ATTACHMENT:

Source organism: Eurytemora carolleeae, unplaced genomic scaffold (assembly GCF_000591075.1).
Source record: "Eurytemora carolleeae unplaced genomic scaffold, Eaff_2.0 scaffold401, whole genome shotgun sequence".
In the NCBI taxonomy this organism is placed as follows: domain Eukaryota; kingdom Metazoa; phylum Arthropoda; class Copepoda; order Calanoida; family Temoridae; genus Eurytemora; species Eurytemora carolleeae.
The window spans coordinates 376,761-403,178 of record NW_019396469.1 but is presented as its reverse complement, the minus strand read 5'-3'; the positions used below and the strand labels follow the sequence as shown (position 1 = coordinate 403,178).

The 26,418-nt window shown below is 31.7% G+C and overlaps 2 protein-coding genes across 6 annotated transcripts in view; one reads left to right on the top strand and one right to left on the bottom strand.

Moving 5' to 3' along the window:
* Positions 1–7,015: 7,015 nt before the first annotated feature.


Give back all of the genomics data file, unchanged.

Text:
Source organism: Eurytemora carolleeae, unplaced genomic scaffold (assembly GCF_000591075.1).
Source record: "Eurytemora carolleeae unplaced genomic scaffold, Eaff_2.0 scaffold401, whole genome shotgun sequence".
In the NCBI taxonomy this organism is placed as follows: domain Eukaryota; kingdom Metazoa; phylum Arthropoda; class Copepoda; order Calanoida; family Temoridae; genus Eurytemora; species Eurytemora carolleeae.
The window spans coordinates 376,761-403,178 of record NW_019396469.1 but is presented as its reverse complement, the minus strand read 5'-3'; the positions used below and the strand labels follow the sequence as shown (position 1 = coordinate 403,178).

The 26,418-nt window shown below is 31.7% G+C and overlaps 2 protein-coding genes across 6 annotated transcripts in view; one reads left to right on the top strand and one right to left on the bottom strand.

Moving 5' to 3' along the window:
* Positions 1–7,015: 7,015 nt before the first annotated feature.